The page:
Development of green spaces is a major issue in the ward and already the Labour candidates seem to have blundered by highlighting the threat to Askham Bog. It was the last Labour controlled Council who, in 2013, first included Moor Lane in their “Big City” Local Plan development proposals. Fortunately that threat has now receded as a revised Local Plan which preserves the Green Belt has been agreed by the coalition.
With Tory support haemorrhaging, it is difficult to see any other result than another LibDem clean sweep in in this ward.
3 LibDem seats
The Fishergate ward is home to 10,123 residents. Average incomes are lower than the City average. 48% of residents own their home. 39% are private renters and 10% are social tenants. There are 148 Council homes in the area. 2.3% are out of work. Crime levels are slightly above average. 94.7% of residents are satisfied with their local area as a place to live (York average 88.6%). 35% believe that they can influence decisions in their local area (City average 26.2). Source
Fishergate is now the Green Party’s York stronghold They have held the seats there for over 16 years.
The Tories did poll well in the area 25 years ago but have been in decline in the ward in recent years, reaching the point in 2011 where they didn’t even put forward any candidates.
Labour support has been stable but well behind the Greens
There are a lot of young student voters in the ward as highlighted by the high proportion of privately rented property.
The Green Councillors have struggled not to become part of the political establishment but recently they took the City’s Lord Mayoralty for the first time and have led campaigns to have ResPark charges reduced!
Labour have nominated a retiring Councillor, and recent Lord Mayor (Barbara Boyce), as a candidate albeit one who represented the Heworth Ward . She and the other non Green candidates look set to be “also ran’s”.
Local residents are invited to attend a drop-in session to have their say on proposals by the Wilberforce Trust to build 30 flats for its tenants on land it owns to the north of The Grove, off Tadcaster Road.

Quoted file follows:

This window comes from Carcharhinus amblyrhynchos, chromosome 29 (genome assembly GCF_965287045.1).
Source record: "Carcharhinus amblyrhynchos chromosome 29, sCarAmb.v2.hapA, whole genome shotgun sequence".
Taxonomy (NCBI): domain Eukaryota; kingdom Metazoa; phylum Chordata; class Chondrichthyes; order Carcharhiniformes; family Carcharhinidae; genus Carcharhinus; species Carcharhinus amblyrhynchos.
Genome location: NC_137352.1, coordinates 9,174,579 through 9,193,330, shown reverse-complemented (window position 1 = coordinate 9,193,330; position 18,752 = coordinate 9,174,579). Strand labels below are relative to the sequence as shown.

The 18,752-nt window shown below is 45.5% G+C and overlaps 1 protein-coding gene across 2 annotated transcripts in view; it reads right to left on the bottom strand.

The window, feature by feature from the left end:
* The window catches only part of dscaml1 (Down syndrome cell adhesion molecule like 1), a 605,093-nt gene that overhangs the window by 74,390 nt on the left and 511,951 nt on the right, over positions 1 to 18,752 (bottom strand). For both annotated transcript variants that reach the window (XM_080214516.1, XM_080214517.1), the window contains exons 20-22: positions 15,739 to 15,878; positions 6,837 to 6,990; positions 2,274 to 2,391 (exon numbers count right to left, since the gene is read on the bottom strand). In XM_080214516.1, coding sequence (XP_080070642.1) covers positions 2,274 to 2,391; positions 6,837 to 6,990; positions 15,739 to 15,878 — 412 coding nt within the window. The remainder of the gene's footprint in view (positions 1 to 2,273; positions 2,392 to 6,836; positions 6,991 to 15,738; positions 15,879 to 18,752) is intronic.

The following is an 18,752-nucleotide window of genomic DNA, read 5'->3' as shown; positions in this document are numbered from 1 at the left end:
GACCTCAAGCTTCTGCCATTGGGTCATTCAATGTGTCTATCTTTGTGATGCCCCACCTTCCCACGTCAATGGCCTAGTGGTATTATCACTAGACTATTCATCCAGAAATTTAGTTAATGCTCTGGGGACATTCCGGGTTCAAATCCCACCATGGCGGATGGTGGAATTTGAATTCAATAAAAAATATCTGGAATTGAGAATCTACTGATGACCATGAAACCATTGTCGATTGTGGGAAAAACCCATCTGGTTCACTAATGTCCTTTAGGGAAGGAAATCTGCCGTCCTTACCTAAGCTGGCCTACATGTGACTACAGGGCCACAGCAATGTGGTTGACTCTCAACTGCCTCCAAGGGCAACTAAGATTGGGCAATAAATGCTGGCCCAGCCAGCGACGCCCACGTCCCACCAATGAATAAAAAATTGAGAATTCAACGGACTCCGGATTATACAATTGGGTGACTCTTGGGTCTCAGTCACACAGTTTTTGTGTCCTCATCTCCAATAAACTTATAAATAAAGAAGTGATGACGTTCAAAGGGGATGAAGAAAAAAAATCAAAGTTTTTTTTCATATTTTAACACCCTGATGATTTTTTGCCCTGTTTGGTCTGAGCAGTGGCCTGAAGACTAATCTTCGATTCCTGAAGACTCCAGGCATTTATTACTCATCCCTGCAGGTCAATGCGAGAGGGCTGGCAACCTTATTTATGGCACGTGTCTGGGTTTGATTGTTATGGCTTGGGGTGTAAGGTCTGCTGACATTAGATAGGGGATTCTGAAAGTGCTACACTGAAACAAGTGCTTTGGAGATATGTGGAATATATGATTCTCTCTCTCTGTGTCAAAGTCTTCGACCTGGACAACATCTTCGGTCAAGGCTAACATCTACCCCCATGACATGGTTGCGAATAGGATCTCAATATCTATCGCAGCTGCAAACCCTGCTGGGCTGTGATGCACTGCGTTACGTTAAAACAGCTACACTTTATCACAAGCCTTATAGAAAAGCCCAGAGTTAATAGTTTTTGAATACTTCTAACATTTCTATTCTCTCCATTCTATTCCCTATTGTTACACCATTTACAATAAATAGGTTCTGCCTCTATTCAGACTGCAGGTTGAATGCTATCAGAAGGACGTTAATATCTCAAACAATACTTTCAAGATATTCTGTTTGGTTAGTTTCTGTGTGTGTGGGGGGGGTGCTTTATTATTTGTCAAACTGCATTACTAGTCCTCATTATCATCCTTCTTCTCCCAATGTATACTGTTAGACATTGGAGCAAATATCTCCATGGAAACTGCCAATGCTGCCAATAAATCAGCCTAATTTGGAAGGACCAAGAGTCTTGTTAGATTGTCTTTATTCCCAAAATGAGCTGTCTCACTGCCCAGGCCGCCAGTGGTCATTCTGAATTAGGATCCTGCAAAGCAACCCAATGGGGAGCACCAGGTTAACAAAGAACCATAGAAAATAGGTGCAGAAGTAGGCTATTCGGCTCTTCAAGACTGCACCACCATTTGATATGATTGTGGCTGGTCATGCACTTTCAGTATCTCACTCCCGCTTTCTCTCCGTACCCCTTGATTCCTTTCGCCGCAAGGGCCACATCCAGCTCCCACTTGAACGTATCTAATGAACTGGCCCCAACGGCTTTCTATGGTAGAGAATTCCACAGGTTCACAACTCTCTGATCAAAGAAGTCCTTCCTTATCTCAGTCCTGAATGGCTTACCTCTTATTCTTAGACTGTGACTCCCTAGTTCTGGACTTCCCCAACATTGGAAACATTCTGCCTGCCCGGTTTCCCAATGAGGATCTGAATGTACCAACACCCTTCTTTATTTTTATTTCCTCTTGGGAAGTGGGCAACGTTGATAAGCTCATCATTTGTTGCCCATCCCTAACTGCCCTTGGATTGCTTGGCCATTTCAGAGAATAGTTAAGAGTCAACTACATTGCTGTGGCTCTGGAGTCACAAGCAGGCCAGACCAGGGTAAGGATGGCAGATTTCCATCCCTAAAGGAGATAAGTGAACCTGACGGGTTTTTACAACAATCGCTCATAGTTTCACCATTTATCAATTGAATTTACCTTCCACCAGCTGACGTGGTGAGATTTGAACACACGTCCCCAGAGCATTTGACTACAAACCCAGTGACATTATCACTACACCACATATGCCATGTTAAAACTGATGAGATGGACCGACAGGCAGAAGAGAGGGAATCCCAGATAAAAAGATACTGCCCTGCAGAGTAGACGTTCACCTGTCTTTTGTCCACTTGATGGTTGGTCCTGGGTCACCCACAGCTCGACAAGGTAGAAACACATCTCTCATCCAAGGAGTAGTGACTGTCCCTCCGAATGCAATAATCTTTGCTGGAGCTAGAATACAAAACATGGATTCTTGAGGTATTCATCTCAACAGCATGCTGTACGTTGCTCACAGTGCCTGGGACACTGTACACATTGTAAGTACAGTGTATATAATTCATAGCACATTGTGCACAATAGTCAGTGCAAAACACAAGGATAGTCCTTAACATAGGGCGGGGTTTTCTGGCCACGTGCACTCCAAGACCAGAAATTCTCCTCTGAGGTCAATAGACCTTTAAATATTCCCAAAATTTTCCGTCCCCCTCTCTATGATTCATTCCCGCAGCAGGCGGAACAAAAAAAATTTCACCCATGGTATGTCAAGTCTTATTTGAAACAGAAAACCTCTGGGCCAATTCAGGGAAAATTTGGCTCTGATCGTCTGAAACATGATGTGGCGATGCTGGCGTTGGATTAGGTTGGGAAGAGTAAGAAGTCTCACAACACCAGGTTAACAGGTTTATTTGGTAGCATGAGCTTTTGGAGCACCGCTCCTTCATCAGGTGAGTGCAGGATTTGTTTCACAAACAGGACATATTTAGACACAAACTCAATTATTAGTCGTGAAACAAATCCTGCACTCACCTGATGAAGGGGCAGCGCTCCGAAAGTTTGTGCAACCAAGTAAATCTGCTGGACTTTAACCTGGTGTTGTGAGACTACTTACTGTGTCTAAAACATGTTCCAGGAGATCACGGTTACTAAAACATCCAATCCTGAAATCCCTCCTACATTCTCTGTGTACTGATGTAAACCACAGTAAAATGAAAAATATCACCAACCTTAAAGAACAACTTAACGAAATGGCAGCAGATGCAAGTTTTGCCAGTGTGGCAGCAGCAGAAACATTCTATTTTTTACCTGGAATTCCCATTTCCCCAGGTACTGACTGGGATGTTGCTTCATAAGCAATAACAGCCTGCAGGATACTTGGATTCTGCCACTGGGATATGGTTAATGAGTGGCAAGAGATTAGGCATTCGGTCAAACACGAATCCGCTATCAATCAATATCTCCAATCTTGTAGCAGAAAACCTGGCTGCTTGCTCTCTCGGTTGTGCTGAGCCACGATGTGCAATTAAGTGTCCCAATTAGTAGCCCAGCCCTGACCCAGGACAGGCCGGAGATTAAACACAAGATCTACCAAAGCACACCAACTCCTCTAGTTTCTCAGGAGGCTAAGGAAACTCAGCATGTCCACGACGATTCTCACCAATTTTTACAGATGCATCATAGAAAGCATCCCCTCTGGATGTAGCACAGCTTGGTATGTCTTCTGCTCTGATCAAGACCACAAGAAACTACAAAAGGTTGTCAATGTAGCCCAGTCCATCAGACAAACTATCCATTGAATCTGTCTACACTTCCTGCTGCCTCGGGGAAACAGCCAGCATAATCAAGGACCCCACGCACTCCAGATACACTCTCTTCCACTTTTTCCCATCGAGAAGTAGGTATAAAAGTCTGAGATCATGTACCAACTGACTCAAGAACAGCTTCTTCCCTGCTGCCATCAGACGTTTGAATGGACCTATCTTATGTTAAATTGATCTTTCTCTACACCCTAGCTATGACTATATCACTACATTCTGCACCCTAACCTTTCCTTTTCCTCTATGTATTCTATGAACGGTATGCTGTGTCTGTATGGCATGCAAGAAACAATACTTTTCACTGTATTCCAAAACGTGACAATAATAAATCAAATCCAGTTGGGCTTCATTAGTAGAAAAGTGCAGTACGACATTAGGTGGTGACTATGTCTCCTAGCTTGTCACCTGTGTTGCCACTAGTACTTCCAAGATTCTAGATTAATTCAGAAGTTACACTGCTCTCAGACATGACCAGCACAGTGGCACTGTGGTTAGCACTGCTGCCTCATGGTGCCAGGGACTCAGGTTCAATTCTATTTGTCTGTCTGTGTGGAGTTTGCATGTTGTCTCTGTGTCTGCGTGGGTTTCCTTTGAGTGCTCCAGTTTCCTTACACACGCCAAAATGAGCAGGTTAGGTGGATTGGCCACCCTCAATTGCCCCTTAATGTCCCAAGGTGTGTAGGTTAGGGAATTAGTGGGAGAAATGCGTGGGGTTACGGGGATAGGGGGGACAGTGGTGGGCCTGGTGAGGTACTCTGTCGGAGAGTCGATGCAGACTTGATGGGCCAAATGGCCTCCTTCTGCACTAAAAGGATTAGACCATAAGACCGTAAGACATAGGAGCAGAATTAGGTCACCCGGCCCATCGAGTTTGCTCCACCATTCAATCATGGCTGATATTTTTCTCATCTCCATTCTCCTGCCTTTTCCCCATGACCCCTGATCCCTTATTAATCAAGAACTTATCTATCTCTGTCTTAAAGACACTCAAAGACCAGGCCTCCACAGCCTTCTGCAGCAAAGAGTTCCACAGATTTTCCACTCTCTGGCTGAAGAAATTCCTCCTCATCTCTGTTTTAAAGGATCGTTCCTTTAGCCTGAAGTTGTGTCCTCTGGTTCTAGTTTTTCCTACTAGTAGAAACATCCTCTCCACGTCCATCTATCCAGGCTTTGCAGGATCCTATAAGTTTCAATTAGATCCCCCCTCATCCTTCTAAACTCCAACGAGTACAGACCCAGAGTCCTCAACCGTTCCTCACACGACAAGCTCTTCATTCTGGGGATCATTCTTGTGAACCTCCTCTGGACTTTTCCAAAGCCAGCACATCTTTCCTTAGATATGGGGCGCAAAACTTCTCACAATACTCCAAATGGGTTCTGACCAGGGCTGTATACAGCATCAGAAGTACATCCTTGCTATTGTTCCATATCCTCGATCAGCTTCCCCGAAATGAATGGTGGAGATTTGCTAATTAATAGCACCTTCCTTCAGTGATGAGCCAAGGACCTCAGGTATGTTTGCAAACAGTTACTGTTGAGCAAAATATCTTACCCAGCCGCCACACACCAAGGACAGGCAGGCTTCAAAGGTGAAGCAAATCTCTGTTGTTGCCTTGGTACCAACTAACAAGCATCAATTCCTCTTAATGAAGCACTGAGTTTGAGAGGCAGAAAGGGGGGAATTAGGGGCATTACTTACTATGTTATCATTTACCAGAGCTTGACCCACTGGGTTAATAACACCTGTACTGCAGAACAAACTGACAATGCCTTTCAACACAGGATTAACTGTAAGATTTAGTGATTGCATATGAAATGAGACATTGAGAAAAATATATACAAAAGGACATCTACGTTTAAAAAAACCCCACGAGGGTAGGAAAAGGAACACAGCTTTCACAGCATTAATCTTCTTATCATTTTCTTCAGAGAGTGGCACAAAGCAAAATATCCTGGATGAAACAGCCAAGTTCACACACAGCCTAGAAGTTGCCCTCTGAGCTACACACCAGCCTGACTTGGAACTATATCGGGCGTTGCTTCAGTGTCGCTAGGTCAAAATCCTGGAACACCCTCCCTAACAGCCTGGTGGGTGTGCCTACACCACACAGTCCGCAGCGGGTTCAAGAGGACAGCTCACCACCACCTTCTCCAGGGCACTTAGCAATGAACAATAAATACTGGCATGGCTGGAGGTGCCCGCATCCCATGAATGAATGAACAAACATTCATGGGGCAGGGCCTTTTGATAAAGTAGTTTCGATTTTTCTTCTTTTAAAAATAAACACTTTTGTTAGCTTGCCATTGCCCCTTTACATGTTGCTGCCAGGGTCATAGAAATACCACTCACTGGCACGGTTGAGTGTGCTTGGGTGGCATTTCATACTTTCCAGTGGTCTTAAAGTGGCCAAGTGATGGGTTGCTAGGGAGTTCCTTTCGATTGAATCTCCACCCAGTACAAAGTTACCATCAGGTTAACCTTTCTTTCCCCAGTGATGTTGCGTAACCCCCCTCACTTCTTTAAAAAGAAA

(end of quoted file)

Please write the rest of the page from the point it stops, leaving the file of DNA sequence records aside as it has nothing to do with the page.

The proposals, which include a social/community hub for tenants and offices for the charity, will be on display at the Sunflower Centre at St Leonard’s Hospice on Thursday 6th July from 4.30pm to 8pm. A Wilberforce Trust leaflet (copied below) is being delivered to local homes to publicise the drop-in session.
The Wilberforce Trust is a York-based charity that provides specialist housing and support for people with visual impairments, sensory impairments and other disabilities. Its website can be viewed at www.wilberforcetrust.org.uk
In the most recent draft Local Plan, this piece of land had been provisionally allocated for residential extra care facilities in association with the Wilberforce Trust.
The tenants of Honeysuckle House, a City of York Council Sheltered Accommodation Scheme in Dringhouses, will soon be able to enjoy getting their hair done in style as the Enable scheme is undertaking a makeover of the on-site hairdressing salon.
Enable is a collaboration between the council’s 60+ Housing Specialist Service and SASH, a supported lodging scheme for young people who have experienced homelessness. It brings together young people who would like to give something back to their communities and older people who may need a hand with gardening and decorating.
The hairdressing salon at the Sheltered Accommodation Scheme is an important resource, much loved and used regularly by the tenants. Honeysuckle House approached the Enable scheme as the facility is starting to look tired and would benefit from a spruce up and this week four 4 young people, supported by staff, will be wallpapering, painting, gardening and generally sprucing the place up!
Enable has now been running for nearly 2 years and has carried out numerous community projects to make a real and lasting difference to the lives of older people in York. The young people get a taste of volunteering whilst learning skills they will need when they move into their own homes in the future. (more…)